As mentioned, the greatest gains typically occur between 1 to 5 years of age, but benefits can be seen at any age (even clients upwards of 80 have benefited). Because the process of contacting your insurance carrier, having a FBA conducted, and getting Direct ABA therapy services authorized can take upwards of 3-4 months (or more), you do not want to delay services for your child once he/she receives a diagnosis.
After some parents have received ABA services for their children and completed Parent Training in ABA, they have chosen to "pause" services due to their children starting to catch up to their neurotypical peers (i.e., peers without ASD). These parents have stated that their child "is doing fine now," but wonder/worry if their child will fall behind again in skills at a different developmental stage and/or engage in different behaviors of concern as they get older (e.g., Not exhibit street safety, not be able to form friendships in junior high, curse in public, etc.).These parents often ask, "Will someone still be around to help if we need it?"
The answer is, "Yes." Most individuals with ASD (but not all) require some level of support/assistance (even if minimal) throughout life. We have worked with teens on "Phone and text etiquette," engaging in reciprocal conversations, engaging in small talk, store purchasing skills, and job interview skills. Because your child will always have the initial ASD diagnosis, they should always qualify for services if they continue to exhibit behaviors of concern or skills deficits. However, whether services are authorized depends on your funding source/insurance carrier ("Private Pay" is also an option). If; at some point in time, you feel you need advocacy for ABA (or other) services, you can contact one of the National ASD organizations listed in the "Parent Resources" tab in the upper right corner of this page.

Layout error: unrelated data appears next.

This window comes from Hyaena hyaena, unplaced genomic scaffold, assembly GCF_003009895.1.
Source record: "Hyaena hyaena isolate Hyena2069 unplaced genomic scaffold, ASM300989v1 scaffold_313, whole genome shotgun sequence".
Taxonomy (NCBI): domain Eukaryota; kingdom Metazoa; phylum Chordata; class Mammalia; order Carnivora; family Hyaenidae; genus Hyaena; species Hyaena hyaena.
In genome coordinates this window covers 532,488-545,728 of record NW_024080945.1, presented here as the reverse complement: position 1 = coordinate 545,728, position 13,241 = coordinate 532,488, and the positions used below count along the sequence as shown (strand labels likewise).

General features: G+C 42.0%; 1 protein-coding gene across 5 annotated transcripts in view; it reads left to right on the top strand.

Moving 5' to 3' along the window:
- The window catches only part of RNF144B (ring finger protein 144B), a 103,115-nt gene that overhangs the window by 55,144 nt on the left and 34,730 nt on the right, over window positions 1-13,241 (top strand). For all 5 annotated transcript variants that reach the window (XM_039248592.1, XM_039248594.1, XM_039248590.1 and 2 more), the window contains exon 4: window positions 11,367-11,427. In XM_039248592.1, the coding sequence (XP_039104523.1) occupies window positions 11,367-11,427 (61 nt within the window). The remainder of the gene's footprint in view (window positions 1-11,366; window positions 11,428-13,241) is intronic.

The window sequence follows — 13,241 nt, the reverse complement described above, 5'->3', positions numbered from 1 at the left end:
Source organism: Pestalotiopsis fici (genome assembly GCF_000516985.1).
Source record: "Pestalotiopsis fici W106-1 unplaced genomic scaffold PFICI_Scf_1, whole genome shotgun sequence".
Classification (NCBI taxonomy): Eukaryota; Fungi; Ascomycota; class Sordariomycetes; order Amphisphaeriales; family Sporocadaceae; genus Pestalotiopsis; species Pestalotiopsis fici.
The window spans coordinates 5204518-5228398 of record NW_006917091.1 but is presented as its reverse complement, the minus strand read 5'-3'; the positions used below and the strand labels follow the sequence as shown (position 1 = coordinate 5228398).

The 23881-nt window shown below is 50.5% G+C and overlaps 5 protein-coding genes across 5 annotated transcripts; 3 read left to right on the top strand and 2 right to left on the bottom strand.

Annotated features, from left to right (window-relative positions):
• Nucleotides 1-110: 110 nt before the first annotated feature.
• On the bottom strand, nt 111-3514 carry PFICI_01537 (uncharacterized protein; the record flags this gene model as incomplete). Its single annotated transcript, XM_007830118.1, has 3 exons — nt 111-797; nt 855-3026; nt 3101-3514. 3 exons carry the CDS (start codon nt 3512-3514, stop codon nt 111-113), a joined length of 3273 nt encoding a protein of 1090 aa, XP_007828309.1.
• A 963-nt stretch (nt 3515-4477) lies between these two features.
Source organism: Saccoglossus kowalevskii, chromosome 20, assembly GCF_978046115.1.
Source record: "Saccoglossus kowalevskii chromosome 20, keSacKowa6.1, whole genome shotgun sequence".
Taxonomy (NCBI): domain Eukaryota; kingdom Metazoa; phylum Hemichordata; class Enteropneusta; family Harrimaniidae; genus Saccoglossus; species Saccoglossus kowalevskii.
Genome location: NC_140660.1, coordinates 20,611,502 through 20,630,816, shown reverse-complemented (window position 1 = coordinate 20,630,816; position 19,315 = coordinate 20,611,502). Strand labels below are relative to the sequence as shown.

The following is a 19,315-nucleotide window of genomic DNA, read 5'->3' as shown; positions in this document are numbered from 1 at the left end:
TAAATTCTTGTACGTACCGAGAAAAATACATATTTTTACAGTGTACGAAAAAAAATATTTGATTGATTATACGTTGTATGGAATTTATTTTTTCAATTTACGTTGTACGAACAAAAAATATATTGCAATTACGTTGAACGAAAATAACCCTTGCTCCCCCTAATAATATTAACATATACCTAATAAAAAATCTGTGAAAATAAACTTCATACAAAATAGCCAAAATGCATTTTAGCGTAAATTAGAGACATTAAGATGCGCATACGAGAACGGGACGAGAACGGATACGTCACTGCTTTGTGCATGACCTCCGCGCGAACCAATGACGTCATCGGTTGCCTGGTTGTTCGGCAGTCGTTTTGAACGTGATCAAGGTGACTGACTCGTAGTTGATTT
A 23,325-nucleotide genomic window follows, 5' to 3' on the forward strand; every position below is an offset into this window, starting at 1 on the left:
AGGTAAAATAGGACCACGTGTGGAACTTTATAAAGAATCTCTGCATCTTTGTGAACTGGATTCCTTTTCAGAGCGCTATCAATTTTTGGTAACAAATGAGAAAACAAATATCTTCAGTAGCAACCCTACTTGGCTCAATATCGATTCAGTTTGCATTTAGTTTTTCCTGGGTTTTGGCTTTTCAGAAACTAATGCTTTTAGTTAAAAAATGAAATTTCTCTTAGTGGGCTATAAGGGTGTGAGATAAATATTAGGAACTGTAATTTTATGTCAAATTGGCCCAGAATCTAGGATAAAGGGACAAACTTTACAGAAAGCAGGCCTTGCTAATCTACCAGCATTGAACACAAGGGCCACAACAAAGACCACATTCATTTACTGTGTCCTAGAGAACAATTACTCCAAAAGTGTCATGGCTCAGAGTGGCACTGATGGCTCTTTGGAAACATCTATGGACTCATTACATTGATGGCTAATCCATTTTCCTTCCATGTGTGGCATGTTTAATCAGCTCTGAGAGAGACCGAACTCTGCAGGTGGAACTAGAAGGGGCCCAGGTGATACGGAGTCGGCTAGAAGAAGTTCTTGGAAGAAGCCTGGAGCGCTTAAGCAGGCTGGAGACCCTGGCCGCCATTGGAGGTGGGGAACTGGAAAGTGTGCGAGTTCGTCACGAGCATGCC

In a nutshell, Applied Behavior Analysis (ABA) is a Science that looks at the relationship between an individual and their environment.
ABA therapists use research-based Principles of Behavior to modify "things" in the child's environment to decrease behaviors of concern (e.g., tantrums) and increase adaptive skills (e.g., teaching the child verbal language skills to express his needs instead of resorting to screaming).
Simply put, ABA therapists teach and encourage new skills so children no longer need to resort to behaviors of concern in an attempt to get their needs met.
ABA is not about "putting out fires" in the here & now. ABA therapy is about long-term behavior modification to change the overall trajectory of children's lives so they experience greater independence and access to more opportunities throughout their lives.
Functional Communication Skills:
Self-Help Skills: * That are appropriate for child's age
ABA is the science of Behavior Modification. Principles of ABA have been used in the
following areas (just to name a few):
Industrial Organizational Psychology - to increase productivity
Sports Psychology - to increase training, durability, & performance
Mental Health - to combat addictions and phobias, and decrease depression
Las Vegas - to increase casino guests' duration & frequency of gambling
If you can identify a behavior, there's a good chance ABA has worked on it in some capacity.
For children with ASD and other related disorders, Target Behaviors for reduction (e.g., screaming, physical aggression, self-injury, etc.) are those behaviors that significantly impair a child's ability to function. This includes behaviors that reduce their ability to interact with others, attend school, participate in other therapies, and/or restrict participation in age and socially appropriate tasks & events.